Seabiscuit: An American Legend
I was blown away by Hillenbrand's Unbroken--the storytelling, the research, the detail--and after resisting Seabiscuit despite all the raves, I finally gave in and read it, hoping for a similar experience. I'm sorry to say that I didn't love it. I'm still impressed with Hillenbrand, but I wasn't able to overcome my overall disinterest in horse racing. While I loved Seabiscuit's personality, as well as those of the people surrounding him (and wow, the life of a jockey is tough!), it started to feel like just one race after another. Sometimes he won, sometimes he lost, sometimes there were injuries. Hillenbrand did succeed in building the suspense in moments--tense races in particular--but I just had a hard time getting invested in the overall arc of the story of Seabiscuit.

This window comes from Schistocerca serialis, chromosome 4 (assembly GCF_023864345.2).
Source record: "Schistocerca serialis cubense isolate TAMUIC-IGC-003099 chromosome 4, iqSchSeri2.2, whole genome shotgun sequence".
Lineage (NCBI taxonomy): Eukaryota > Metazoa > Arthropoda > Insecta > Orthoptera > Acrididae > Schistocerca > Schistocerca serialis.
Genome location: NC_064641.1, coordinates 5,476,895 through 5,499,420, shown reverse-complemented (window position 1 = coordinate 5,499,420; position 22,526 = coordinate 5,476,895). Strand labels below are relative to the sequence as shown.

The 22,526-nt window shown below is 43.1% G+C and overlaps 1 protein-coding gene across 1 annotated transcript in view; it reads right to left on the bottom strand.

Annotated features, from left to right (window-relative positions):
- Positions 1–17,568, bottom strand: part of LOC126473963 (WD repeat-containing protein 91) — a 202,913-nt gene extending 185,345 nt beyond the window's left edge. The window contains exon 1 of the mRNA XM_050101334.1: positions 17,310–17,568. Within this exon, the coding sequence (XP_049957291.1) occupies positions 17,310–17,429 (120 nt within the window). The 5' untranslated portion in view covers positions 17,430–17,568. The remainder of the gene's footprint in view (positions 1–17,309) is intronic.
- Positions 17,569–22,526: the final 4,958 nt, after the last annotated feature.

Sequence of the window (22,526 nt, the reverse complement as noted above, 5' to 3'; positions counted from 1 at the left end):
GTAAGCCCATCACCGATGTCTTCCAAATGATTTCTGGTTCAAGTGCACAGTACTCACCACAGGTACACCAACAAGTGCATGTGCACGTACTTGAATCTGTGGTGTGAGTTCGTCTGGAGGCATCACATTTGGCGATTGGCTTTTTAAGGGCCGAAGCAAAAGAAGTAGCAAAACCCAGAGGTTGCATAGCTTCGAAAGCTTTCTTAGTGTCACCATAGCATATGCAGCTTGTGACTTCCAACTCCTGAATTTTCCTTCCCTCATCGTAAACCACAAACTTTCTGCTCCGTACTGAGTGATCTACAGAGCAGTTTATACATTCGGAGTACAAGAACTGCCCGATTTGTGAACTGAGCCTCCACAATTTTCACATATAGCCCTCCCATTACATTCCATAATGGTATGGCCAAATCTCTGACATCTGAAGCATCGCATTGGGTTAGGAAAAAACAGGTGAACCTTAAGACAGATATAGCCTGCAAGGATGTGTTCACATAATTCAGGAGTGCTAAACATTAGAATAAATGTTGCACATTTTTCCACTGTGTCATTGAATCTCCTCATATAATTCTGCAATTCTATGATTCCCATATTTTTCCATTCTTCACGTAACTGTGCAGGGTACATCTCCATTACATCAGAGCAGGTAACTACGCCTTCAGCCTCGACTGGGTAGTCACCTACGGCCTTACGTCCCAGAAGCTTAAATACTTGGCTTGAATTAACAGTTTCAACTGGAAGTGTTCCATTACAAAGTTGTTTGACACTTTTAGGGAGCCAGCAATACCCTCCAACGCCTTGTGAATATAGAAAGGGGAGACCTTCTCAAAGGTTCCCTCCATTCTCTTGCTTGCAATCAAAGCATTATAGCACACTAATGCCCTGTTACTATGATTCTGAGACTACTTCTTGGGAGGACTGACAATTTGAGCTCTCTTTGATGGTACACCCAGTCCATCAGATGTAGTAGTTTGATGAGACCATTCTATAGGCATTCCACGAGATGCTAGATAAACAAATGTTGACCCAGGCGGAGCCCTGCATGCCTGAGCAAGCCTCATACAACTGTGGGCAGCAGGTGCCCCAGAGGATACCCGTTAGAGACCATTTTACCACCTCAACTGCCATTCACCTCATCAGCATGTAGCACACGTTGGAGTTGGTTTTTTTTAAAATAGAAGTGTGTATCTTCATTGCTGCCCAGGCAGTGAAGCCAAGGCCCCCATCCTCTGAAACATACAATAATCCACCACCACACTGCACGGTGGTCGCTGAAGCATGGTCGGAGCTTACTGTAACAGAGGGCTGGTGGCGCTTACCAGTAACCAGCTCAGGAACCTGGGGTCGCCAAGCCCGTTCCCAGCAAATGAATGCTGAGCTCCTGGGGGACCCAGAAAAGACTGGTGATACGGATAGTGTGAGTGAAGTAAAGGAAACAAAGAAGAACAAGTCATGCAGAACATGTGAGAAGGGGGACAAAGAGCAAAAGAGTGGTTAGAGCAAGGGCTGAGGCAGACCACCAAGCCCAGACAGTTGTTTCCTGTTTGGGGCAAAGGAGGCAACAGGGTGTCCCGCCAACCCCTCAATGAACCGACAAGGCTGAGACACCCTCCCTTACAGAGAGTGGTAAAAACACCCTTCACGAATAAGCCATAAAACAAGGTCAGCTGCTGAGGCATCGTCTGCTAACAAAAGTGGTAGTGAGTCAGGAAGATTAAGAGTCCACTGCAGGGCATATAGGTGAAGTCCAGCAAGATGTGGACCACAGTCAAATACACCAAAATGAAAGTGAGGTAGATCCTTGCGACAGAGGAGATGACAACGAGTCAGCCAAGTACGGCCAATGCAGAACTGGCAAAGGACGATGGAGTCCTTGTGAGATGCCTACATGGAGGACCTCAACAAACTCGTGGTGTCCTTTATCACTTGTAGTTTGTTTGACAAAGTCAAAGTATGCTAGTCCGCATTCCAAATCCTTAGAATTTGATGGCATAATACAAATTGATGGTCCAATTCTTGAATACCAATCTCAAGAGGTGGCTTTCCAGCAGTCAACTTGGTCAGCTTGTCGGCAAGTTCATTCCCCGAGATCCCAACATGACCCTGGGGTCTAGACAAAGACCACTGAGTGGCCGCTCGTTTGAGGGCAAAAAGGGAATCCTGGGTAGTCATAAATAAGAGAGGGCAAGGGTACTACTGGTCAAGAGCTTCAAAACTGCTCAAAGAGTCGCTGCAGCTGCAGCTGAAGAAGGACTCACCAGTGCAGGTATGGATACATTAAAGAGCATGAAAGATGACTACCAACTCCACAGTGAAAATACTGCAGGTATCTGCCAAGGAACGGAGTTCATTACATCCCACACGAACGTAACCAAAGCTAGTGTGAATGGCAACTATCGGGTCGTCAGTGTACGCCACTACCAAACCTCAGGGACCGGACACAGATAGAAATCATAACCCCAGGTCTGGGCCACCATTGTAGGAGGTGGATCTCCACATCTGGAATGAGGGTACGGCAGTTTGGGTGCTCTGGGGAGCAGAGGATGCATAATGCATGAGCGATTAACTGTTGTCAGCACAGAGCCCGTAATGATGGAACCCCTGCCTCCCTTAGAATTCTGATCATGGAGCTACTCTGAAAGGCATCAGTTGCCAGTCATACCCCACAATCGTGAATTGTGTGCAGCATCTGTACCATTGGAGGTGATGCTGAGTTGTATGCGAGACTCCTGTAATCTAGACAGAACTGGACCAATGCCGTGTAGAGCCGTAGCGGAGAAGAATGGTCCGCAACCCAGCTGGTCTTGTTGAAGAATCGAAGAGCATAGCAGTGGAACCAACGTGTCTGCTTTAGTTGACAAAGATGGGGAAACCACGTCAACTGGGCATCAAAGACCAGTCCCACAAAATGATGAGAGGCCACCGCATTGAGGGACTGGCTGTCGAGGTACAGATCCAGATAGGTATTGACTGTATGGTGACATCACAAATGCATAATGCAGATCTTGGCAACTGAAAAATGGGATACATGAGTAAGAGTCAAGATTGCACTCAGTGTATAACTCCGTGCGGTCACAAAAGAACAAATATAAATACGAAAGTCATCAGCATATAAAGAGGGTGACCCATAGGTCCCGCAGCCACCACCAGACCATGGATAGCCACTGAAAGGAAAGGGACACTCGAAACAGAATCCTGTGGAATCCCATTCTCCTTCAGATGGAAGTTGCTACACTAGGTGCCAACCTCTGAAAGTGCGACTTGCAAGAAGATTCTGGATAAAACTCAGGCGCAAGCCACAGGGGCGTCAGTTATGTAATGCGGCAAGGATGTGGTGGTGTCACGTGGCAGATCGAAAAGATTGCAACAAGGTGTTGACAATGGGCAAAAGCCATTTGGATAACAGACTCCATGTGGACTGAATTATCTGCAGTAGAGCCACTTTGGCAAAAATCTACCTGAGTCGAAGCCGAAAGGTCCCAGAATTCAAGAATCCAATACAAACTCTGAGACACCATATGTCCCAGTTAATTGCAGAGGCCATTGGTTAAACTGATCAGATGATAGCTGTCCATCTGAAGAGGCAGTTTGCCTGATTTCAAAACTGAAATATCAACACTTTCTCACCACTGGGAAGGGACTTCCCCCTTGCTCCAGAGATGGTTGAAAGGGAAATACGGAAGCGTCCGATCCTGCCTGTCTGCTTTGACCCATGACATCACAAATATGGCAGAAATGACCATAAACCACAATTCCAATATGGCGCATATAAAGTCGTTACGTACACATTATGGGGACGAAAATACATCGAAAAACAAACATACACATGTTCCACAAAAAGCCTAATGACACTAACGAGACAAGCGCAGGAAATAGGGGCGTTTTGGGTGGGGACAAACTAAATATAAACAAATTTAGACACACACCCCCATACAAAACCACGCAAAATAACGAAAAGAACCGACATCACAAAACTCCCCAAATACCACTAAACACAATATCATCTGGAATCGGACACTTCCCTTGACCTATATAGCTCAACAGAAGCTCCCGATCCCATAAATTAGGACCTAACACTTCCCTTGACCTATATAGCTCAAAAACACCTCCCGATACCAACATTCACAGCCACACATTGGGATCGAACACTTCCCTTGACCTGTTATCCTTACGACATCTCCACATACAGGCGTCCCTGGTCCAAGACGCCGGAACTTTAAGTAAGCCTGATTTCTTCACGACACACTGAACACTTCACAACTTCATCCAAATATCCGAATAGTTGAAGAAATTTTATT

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From the publisher’s description:
Hillenbrand brilliantly re-creates a universal underdog story, one that proves life is a horse race.
Seabiscuit was one of the most electrifying and popular attractions in sports history and the single biggest newsmaker in the world in 1938, receiving more coverage than FDR, Hitler, or Mussolini. But his success was a surprise to the racing establishment, which had written off the crooked-legged racehorse with the sad tail. Three men changed Seabiscuit’s fortunes:
Charles Howard was a onetime bicycle repairman who introduced the automobile to the western United States and became an overnight millionaire. When he needed a trainer for his new racehorses, he hired Tom Smith, a mysterious mustang breaker from the Colorado plains. Smith urged Howard to buy Seabiscuit for a bargain-basement price, then hired as his jockey Red Pollard, a failed boxer who was blind in one eye, half-crippled, and prone to quoting passages from Ralph Waldo Emerson. Over four years, these unlikely partners survived a phenomenal run of bad fortune, conspiracy, and severe injury to transform Seabiscuit from a neurotic, pathologically indolent also-ran into an American sports icon.
Author Laura Hillenbrand brilliantly re-creates a universal underdog story, one that proves life is a horse race.